At this point, I will open the balcony doors and the stairway door, making sure to keep MY bedroom door closed. They also don’t seem to realize that it would be easy to just fly down to the ground floor as there is a railing directly below the skylight and a large opening where you can look down directly to the open-air common space and kitchen.

Many mornings, I have found dead butterflies and dragonflies, among other flying creatures, who apparently have either starved to death, dehydrated to death or just died of exhaustion while unsuccessfully trying to escape.

More lucky are the ants, which seem to have no problem navigating this world no matter what position their body is in. More fascinating than that is how they work together as a team, or as an army, for a common purpose. They truly seem to be the garbage collectors/cleanup crew of nature. I have watched as they gather around and under dead dragonflies, etc., lift it up and carry it away including over and under the lip of the stairs – never breaking their stride, never missing a beat, walking upside-down, all the while carrying their load. I should also mention that these ants are extremely tiny and the carcass that they carry might be compared to a human carrying a body the size of a room or larger.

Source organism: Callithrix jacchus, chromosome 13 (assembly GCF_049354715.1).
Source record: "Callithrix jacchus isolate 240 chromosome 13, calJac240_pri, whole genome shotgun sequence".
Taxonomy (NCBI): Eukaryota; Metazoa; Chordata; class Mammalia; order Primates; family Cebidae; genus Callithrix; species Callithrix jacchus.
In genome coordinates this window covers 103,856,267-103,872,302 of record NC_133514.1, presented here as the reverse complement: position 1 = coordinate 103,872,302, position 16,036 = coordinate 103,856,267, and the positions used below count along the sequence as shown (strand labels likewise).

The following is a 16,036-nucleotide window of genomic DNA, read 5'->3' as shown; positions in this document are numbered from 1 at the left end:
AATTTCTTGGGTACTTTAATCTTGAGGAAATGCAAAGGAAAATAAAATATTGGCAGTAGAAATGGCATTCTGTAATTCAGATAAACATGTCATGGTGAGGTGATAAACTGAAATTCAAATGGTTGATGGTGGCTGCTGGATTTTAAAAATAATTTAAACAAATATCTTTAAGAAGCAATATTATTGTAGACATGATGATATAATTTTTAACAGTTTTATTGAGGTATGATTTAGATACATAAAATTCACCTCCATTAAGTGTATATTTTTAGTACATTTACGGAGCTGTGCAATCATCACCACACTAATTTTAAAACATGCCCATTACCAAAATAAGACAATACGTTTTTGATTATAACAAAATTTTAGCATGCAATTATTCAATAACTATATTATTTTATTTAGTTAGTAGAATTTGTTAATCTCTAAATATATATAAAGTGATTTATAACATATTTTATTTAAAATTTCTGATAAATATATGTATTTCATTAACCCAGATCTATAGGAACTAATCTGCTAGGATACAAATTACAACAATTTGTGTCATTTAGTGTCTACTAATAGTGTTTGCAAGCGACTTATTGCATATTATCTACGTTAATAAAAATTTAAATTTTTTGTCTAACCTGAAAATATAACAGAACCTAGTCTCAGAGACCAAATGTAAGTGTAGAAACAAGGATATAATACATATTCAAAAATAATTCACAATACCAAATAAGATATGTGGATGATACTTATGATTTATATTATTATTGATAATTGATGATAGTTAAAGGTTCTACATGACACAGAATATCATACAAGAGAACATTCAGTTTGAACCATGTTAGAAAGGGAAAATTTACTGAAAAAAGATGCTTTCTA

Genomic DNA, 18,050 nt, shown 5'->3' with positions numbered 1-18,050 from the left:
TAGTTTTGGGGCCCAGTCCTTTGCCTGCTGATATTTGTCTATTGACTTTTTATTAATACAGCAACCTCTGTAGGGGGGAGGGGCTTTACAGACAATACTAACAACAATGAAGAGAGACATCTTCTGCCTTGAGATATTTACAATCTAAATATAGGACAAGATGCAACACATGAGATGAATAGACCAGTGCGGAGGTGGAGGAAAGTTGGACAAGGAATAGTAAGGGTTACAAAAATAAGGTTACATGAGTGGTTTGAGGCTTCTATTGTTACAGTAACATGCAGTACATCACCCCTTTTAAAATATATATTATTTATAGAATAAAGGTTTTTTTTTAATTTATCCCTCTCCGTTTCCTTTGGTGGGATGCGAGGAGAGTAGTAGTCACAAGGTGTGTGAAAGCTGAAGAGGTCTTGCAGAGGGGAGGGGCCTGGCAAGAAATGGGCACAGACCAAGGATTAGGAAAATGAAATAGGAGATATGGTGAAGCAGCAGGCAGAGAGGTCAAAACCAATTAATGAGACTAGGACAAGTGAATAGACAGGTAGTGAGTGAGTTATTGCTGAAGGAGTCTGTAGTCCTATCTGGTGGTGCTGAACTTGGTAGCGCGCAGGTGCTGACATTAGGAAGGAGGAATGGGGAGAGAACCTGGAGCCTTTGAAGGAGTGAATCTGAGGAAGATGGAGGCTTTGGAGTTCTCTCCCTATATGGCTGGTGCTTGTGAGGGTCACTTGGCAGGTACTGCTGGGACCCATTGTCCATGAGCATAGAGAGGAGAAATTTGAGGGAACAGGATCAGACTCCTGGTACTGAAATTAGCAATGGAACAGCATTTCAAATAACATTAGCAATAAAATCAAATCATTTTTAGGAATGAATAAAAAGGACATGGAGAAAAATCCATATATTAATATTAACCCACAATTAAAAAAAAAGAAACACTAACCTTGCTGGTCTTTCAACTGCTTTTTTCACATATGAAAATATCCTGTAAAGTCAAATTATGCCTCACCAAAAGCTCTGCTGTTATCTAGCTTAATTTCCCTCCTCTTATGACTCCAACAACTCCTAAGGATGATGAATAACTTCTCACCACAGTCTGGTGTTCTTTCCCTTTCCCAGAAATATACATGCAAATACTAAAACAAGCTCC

There are so many varied forms of life here, if only you take the time to look instead of walking past. The world is so much more than the larger creatures that we see, and if you spend some time observing, whether that involves bending down or looking up, or even getting close to a flower, it can be a wonder to behold the variety of life in this world. It makes you realize that children have it right when they get down into the dirt and are fascinated by what they see, and have a million observations and questions. We should be encouraging that and not trying to extinguish their natural curiosity. They will be the naturalists, scientists, biologists, doctors, etc. of the future!

Well, enough preaching for today – Enjoy the photographs, and have a nice day!



Just Volcanos

Today, I’m going to be a bit lazy and will just be posting pictures and videos of our famous Volcan de Fuego – our volcano of fire, and the Nevado, the nearby, inactive volcano of snow. While the inactive volcano is actually higher than its active cousin, from our viewpoint here in Cofradía, it appears smaller.

Besides deciding to be lazy, I also played around with various settings on my new camera, so this is also a chance to show off all the neat pictures I have taken on various days and various times of day.

During the one week per year that I was here in 2012, 2013 and 2014, I didn’t see much activity at all, only an occasional wisp of smoke coming from the caldera. The summit of the active volcano could be seen as a straight, horizontal line. You can notice this in the following video from You Tube, and you can see the dormant volcano to the left:

There were several eruptions during the 2015 year, with a massive one in the summer that blew out the side of the crater, so you will see in my pictures a V-shape at the crater. I was told that here in Cofradía that ash was coming down for about a week after the explosion, and that things were manageable here and not as bad as conditions in villages and towns nearer to the volcano, but luckily, there was no loss of life.